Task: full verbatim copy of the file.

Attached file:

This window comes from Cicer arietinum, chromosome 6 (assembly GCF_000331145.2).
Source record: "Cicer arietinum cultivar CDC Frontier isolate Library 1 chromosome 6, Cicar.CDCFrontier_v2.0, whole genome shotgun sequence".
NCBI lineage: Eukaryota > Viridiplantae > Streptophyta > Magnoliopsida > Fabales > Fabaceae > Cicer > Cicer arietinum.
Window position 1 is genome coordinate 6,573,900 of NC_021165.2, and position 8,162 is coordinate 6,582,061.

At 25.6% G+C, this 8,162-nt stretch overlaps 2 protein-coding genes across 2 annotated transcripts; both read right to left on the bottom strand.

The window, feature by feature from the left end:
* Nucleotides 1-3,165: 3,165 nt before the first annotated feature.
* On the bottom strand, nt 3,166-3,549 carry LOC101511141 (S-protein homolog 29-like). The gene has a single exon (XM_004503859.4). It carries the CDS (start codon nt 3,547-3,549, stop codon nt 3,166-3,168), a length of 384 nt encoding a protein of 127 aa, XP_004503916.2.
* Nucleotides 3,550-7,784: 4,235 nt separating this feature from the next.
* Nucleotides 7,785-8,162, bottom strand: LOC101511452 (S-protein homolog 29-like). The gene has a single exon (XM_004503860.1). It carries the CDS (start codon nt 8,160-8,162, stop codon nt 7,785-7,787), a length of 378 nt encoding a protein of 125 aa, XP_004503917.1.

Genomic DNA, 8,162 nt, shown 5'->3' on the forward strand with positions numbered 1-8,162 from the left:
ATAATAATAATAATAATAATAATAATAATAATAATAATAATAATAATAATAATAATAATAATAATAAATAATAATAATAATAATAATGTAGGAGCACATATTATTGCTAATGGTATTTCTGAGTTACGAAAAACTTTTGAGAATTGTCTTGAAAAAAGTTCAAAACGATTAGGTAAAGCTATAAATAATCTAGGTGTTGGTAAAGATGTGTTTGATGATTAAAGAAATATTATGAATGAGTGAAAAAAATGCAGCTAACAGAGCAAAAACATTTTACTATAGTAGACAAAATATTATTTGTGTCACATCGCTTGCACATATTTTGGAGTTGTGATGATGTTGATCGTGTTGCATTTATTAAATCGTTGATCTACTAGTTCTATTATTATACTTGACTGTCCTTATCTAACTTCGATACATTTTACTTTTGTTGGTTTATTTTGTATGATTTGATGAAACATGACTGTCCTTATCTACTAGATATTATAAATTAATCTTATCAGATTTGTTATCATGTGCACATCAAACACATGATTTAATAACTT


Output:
This window comes from Cicer arietinum, chromosome 6 (assembly GCF_000331145.2).
Source record: "Cicer arietinum cultivar CDC Frontier isolate Library 1 chromosome 6, Cicar.CDCFrontier_v2.0, whole genome shotgun sequence".
NCBI lineage: Eukaryota > Viridiplantae > Streptophyta > Magnoliopsida > Fabales > Fabaceae > Cicer > Cicer arietinum.
Window position 1 is genome coordinate 6,573,900 of NC_021165.2, and position 8,162 is coordinate 6,582,061.

At 25.6% G+C, this 8,162-nt stretch overlaps 2 protein-coding genes across 2 annotated transcripts; both read right to left on the bottom strand.

The window, feature by feature from the left end:
* Nucleotides 1-3,165: 3,165 nt before the first annotated feature.
* On the bottom strand, nt 3,166-3,549 carry LOC101511141 (S-protein homolog 29-like). The gene has a single exon (XM_004503859.4). It carries the CDS (start codon nt 3,547-3,549, stop codon nt 3,166-3,168), a length of 384 nt encoding a protein of 127 aa, XP_004503916.2.
* Nucleotides 3,550-7,784: 4,235 nt separating this feature from the next.
* Nucleotides 7,785-8,162, bottom strand: LOC101511452 (S-protein homolog 29-like). The gene has a single exon (XM_004503860.1). It carries the CDS (start codon nt 8,160-8,162, stop codon nt 7,785-7,787), a length of 378 nt encoding a protein of 125 aa, XP_004503917.1.

Genomic DNA, 8,162 nt, shown 5'->3' on the forward strand with positions numbered 1-8,162 from the left:
ATAATAATAATAATAATAATAATAATAATAATAATAATAATAATAATAATAATAATAATAATAATAAATAATAATAATAATAATAATGTAGGAGCACATATTATTGCTAATGGTATTTCTGAGTTACGAAAAACTTTTGAGAATTGTCTTGAAAAAAGTTCAAAACGATTAGGTAAAGCTATAAATAATCTAGGTGTTGGTAAAGATGTGTTTGATGATTAAAGAAATATTATGAATGAGTGAAAAAAATGCAGCTAACAGAGCAAAAACATTTTACTATAGTAGACAAAATATTATTTGTGTCACATCGCTTGCACATATTTTGGAGTTGTGATGATGTTGATCGTGTTGCATTTATTAAATCGTTGATCTACTAGTTCTATTATTATACTTGACTGTCCTTATCTAACTTCGATACATTTTACTTTTGTTGGTTTATTTTGTATGATTTGATGAAACATGACTGTCCTTATCTACTAGATATTATAAATTAATCTTATCAGATTTGTTATCATGTGCACATCAAACACATGATTTAATAACTT